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5 Star Chefs on the ‘Best Damn Meal I Ever Had’

Food is just part of what makes a memorable feast

 Andrew Cebulka

What’s the best damn meal you’ve ever had? Often it’s not just about the food, but who’s eating it with you.

Rodney Scott

Rodney Scott’s Whole Hog BBQ, Charleston, South Carolina; Birmingham, Alabama; and Atlanta

“My mom’s pork chops and sweet peas. She’d make this on Sunday afternoons, her big day to cook. I was 9 or 10 the first time I had it, and I remember her putting the peas from our garden into a pot with black pepper, a little bit of sugar, and onion. The taste was amazing.

“The pork chops would go into a bag with salt, pepper, flour and a touch of Jesus’ tears — what we called MSG — and she’d shake them up and pan-fry them in cast iron. This meal had no limits. You just live on the edge with it.”

Eli Kulp

High Street Hospitality Group, Philadelphia and New York

“We were driving down from Milan to Tuscany in 2014, and on the way we stopped in Genoa. Pesto is Genoa’s claim to fame; you see it on every menu. We were just rolling down the streets, looking for lunch. But we wound up picking the perfect restaurant — I don’t even remember the name — with amazing cheese-filled pasta in pesto and, even more memorable, fried tripe.

“I just remember feeling so happy in that moment. And definitely a sense of pride as a chef and a dad to see my 2-year-old son chowing down on tripe.”

Warren Weekes

Miraval Arizona, Tucson

“For a few years, I was the executive chef at a 350-acre vineyard outside San Miguel de Allende, Mexico. We served lovely food out front, but in the back, what we were preparing for ourselves was the best.

“One night, we were celebrating a birthday, and the staff and their family members put together tacos de carne asada: arrachera [skirt steak] seasoned with salt and pepper, grilled over mesquite, the aroma going through the air, the pickled red onions where the acidity just cuts through the fat, watching everyone participate in the making of the tortillas.“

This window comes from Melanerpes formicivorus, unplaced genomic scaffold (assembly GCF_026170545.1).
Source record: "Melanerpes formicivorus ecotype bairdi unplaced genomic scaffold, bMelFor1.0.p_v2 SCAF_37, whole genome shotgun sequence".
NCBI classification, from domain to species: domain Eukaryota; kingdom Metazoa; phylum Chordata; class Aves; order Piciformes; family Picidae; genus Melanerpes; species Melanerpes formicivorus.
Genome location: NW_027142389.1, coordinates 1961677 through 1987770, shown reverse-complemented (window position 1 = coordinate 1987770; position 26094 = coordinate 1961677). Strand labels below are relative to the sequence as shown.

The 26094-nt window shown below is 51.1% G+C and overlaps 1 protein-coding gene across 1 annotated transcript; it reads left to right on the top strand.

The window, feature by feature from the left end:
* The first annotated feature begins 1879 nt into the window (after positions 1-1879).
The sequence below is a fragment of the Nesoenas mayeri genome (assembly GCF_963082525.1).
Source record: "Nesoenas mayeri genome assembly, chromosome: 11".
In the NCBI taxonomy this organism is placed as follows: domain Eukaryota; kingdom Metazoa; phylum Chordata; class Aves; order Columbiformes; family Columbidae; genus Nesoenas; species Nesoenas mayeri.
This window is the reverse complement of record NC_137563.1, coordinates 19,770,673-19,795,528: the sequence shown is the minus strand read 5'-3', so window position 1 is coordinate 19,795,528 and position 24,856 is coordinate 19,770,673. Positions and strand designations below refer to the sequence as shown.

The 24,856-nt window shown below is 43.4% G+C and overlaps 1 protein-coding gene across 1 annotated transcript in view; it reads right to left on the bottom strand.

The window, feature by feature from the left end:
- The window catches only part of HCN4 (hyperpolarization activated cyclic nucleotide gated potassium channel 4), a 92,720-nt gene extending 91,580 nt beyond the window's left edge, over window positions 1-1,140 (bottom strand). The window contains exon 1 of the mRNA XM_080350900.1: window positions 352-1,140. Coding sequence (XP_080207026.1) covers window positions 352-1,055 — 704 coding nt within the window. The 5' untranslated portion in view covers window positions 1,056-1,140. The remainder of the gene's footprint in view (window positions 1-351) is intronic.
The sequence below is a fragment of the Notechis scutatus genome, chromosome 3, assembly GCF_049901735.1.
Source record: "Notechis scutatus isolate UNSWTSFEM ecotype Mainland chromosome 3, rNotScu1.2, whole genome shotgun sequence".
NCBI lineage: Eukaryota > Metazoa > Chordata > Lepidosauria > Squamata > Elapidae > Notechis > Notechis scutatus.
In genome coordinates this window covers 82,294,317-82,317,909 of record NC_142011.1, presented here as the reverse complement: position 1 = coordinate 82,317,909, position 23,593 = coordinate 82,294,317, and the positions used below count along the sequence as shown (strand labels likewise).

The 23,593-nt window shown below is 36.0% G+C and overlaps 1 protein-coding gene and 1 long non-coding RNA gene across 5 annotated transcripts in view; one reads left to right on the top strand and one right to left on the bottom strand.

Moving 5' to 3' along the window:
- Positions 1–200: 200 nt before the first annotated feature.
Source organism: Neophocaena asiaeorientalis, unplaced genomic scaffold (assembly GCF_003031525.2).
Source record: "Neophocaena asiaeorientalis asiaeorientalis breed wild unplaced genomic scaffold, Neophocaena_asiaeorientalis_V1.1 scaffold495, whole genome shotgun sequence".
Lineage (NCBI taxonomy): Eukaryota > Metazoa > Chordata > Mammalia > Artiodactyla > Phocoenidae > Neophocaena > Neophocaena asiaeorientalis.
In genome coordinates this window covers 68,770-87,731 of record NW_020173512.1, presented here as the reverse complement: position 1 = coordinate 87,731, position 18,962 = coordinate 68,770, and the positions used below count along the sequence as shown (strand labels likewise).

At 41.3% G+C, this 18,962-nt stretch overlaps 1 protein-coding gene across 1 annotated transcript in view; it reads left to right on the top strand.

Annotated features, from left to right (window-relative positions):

Damian Sansonetti

Chaval and Piccolo restaurants, Portland, Maine

“My wife’s best friend and her husband live in Spain, and they told us about this restaurant in Asturias, right on the Cantabrian Sea. Old-school place: bright colors, fishnets, a bunch of old men and women cooking in the kitchen.

“Their specialty is seafood rice soup. And you have to call ahead because it takes 45 minutes to cook, and they start it before you arrive. This huge pot hits the table, they take the cover off, and inside is this super dank, heady broth, like the ultimate reduction of shellfish and the ocean — I swear they probably make it with ocean water — with lobster, crab, all kinds of shellfish.

“The rice was just cooked, and as the soup rested, it started to get into that congee range, then settled into a thicker risotto going towards paella, with a little bit of socarrat [the crunchy prized bottom crust of paella]. So as a cook, I’m thinking, How the hell did they get that perfect balance?

Jose Enrique

Jose Enrique, San Juan, Puerto Rico

“All over Puerto Rico, in the small streets, there are guys selling avocados, baby bananas, etc. And at a traffic light, I just couldn’t help myself when I saw this guiro avocado. It’s long and yellow with really soft skin.

“I brought it to the apartment, and this meal just started coming together: My mom put on a pot of rice. A neighbor brought these fresh pink beans from her uncle’s farm. My dad bought pan de abuela [Grandma’s bread] from the bakery across the street. My sister’s husband had caught a mahi-mahi, so I was cooking that, and I did the avocado with red onions, salt and olive oil.

“Out of nowhere, there were seven people eating and having fun and enjoying the homey feeling of family. I felt like I could breathe a little bit.”